Turkey sells the Russian S-400 missile systems to US, and the Senate agreed
WASHINGTON, (BM) – The United States can buy Russian-made S-400 anti-aircraft missile systems (SAM), which are in service with the Turkish army, as part of legislative initiatives proposed in the Senate last week, learned BulgarianMilitary.com citing TASS and Defense News.
According to the publications, such a move will allow the United States and Turkey to break the impasse regarding the participation of Ankara in the program for the production of fifth-generation fighter aircraft of the fifth generation F-35 Lightning II.
According to Defense News, a corresponding amendment was proposed by John Thune, the Republican Senate faction’s organizer for the Senate [representative of South Dakota], to the draft law on budgetary allocations for national defense for the fiscal year 2021 (2021 National Defense Authorization Act, 2021 NDAA).
It involves the redemption of the S-400 complexes that Turkey has at the expense of the US Army budget for the acquisition of missile weapons.
In turn, Senate Republican Committee Chairman Jim Rish (representative of Idaho) proposed a tougher amendment requiring President Donald Trump’s administration to impose sanctions on Turkey under the CAATSA (Countering America’s Adversaries Through Sanctions Act) 30 days after the entry of the 2021 NDAA in force, Defense News notes.
According to the publication, despite the influence of Rish and Thune, the inclusion of their amendments in the final version of the bill regulating the budgetary expenditures of the United States for national defense for fiscal year 2021 is not guaranteed.
The amendments were not ensured if the Senate agreed on a draft of the 2021 NDAA bill with the House of Representatives.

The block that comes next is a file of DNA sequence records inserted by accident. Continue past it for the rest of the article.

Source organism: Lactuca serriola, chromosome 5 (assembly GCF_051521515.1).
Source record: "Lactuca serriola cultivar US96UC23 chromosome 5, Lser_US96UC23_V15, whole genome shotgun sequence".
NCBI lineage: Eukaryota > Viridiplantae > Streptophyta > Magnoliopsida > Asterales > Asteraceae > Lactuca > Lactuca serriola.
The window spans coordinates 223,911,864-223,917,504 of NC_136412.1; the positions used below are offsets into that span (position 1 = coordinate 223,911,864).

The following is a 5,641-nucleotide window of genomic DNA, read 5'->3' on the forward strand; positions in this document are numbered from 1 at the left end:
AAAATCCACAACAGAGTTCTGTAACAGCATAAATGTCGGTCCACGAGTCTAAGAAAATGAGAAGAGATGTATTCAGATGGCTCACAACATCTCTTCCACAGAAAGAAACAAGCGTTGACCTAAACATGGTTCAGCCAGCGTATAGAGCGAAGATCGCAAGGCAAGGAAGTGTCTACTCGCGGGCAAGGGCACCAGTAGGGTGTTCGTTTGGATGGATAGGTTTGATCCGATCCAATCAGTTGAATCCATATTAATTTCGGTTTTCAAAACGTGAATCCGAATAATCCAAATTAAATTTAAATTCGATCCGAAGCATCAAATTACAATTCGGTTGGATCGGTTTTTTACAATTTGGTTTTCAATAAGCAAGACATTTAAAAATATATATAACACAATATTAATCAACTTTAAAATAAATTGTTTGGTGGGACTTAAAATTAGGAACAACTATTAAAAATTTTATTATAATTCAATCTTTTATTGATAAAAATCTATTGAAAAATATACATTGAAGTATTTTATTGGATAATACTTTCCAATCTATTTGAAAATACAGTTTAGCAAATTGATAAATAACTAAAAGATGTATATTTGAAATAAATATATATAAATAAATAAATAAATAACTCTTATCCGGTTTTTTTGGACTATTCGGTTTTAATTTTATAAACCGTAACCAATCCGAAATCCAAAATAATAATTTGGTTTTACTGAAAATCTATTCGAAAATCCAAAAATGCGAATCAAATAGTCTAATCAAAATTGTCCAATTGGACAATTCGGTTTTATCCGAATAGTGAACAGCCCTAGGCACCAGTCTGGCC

Defense News is rather skeptical about the likelihood of both amendments coming into force. The newspaper emphasizes that Senate leaders often agree among themselves amendments that do not cause any serious controversy. At the same time, discussions on them often stop even before any substantive discussion, the publication recalls.
In September 2017, the Russian Federation announced a contract for the supply of S-400 concluded with Turkey, its cost is $ 2.5 billion. The first deliveries began on July 12, 2019. The US and NATO are actively opposing the acquisition of S-400 by Turkey.
A White House spokeswoman on July 17, 2019 announced that the republic’s decision to acquire the S-400 made it impossible for her to continue participating in the F-35 program for creating American fighters.
Turkey’s poor financial situation was a signal of such a deal
We reported on May 15 that Ahmet Davutoglu in a live interview with a journalist of the newspaper Yeni Çağ said that Ankara and Washington could agree “behind closed doors” to not put into service the S-400 missile systems.
The Turkish Prime Minister draws such conclusions based on the statements of the American side and the fact that Turkey did not commission the S-400 anti-aircraft missile systems in April, as previously planned.
“Based on by the signals that we are observing from the USA, I get the impression that behind closed doors, Ankara and Washington could agree and Turkey to not put the S-400 into operation” the Turkish television channel indicates.
A number of Russian experts have expressed a similar opinion that Turkey’s difficult economic situation due to the country’s coronavirus pandemic could force Turkey to “sell” its Russian S-400 anti-aircraft defense systems to the United States.